Yes, there is. As I'm typing this, I'm breaking in my HD 800. Counting 35 hours. The first few minutes it sounded awful. After one hour it was listenable, but severely lacked refinement, sounded shrill and sharp. After 24 hours it showed its potential. After 35 hours it's beginning to sound great. I just listen from time to time, just for brief periods. The rest is dedicated heavy break-in. If I would renounce this «ritual», I would be at the 1-hour stage and still frustrated.


Quote:
Just use it straight out of the box and let what happens happen. Anything else is a waste of time.
I see it exactly the other way round and therefore renounce the ritual of «letting what happens happen» – that would be a waste of time for me.
.
post #42 of 372
This thread should be a sticky. It's about time we had a discussion regarding the arguments for burn-in pro and con. There are multiple threads on so many issues here on Head-Fi, but we virtually no threads on burn-in. Just do a search and you'll see what I mean.
post #43 of 372
Jazz, I had a different experience with the HD-800. I immediately plugged it in and started listening. It sounded great, and it still sounds great after a few hundred hours. I intend to give it hundreds, if not thousands, more. Do you think your expectations were that it wouldn't sound good right out of the box? That could significantly alter what you heard.

Also, I'd like to point out that the assertion about tubes is debatable. In some ways, they're superior to solid state. I appreciate solid state, but I've always found tubes more musically rewarding.
post #44 of 372
Quote:
Originally Posted by Uncle Erik View Post
Do you think your expectations were that it wouldn't sound good right out of the box?
I expected it to sound good or even great out of the box, but with some limitations (taken from the reviews). Hence I was surprised about what I heard. Not even disappointed, because such a discrepancy between my expectations and the actual sound was kind of fascinating again. Also, from earlier experiences with new gear I knew that the situation wasn't hopeless at all.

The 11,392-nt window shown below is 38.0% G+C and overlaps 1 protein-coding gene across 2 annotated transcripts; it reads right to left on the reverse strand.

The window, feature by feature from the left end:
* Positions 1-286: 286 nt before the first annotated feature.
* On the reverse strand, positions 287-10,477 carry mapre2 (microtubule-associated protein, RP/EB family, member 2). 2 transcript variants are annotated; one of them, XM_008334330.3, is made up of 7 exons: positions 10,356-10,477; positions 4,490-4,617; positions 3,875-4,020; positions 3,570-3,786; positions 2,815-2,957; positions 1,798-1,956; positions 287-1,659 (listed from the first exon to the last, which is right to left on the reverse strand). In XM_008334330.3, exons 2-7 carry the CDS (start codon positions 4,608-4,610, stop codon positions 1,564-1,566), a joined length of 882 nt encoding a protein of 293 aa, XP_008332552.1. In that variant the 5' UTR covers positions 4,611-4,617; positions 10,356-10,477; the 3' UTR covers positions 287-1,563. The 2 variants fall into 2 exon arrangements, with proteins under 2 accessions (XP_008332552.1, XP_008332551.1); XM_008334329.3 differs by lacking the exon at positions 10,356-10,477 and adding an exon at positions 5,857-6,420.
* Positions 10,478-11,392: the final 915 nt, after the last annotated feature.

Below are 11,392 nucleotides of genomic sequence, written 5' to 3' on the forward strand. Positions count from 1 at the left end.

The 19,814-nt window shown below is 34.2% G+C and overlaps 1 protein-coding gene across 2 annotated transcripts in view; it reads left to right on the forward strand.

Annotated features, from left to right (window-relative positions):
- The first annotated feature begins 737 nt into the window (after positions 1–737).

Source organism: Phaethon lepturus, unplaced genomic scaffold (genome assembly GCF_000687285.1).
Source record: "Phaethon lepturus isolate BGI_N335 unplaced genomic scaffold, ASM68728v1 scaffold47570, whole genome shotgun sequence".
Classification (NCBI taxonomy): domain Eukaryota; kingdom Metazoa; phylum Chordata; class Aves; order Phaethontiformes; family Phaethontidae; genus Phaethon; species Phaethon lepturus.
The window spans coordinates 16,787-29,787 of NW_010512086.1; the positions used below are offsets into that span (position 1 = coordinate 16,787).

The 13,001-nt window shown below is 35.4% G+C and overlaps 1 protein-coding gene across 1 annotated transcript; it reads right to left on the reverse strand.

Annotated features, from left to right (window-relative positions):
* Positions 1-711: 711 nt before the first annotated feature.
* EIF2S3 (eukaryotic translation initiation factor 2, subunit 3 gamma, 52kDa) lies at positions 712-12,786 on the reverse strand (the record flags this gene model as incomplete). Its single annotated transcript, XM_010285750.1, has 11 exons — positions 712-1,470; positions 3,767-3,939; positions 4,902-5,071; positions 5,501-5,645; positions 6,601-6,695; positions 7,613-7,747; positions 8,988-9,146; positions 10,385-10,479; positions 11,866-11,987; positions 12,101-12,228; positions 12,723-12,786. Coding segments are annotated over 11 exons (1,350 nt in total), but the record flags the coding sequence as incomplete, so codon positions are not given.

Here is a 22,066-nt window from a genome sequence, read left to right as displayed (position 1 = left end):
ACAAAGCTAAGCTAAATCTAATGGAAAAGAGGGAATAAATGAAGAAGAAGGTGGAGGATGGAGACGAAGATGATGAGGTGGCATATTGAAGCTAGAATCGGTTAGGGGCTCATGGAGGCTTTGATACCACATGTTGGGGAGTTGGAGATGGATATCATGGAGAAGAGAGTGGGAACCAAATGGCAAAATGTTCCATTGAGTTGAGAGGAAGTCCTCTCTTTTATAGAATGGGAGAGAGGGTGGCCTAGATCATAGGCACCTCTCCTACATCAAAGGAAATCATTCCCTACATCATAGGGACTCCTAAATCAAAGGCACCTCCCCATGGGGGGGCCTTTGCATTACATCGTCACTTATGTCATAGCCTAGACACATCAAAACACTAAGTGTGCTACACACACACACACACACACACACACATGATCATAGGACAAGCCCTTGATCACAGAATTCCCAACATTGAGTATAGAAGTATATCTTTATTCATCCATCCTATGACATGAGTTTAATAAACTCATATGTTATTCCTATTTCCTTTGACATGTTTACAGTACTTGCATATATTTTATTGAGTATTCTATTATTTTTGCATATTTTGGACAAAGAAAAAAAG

Quote:
Also, I'd like to point out that the assertion about tubes is debatable. In some ways, they're superior to solid state. I appreciate solid state, but I've always found tubes more musically rewarding.
Although I tend to give solid-state amps more credit, I agree somewhat with this statement. Tube sound isn't just higher distortion and (thus) euphonic coloration, but it's also defined by the absence of solid-state «coloration».

Paradoxically, I liked the EMP with cold or just lukewarm tubes better than with fully heated tubes. And I preferred current-production (Sovtek, Electro-Harmonix, Reflektor) to NOS tubes – because of a less tubey, more neutral characteristic. .
post #45 of 372
I'm currently listening almost exclusively to my Grado SR325is. When I first put them on, I was quite amazed at their sound considering how uncomfortable they felt. I'm still impressed with them and I can't say that they sound 'better' after some degree of 'burn in'.

I did yesterday, go back to my HD650's with Cardas recabling. For the first time since owning the HD650's I heard what so many have described, i.e., the veiled and closed sound of the HD650's. Mine has hundreds of hours of use and it was obvious to me that I had gotten accustomed to the Grado's forward sound which contrasted so much with the Senn's more laid back presentation.

The Denon's were also different, but the impact less. I found it easy to switch from the Grados to the Denons, but not so with the Senns.

I must say that these boards had me biased towards expecting better sound with mechanical burn in. However, I'm growing more and more skeptic and think that in most instances, it's more a mental thing than anything else. My loss of belief in mechanical burn-in started with the IEM's I got. I just never really noted any.

I also recently got two other cans, the Sony MDR 7509HDs and an Audio-Technica ATH-ESW9a. I had both of those at work and left each burning in for four days and heard no difference after my impressions.

So for now, all play time with these Grados have been with them on my head. I'm loving it. What great cans!!! I am not overwhelmed with a shrill top end and this may well be secondary to the amp I'm using. I tried the Grados on the Mac's headphone out and do wonder why there's doubt that they don't really need an amp to sound great. They sound very different when not amped.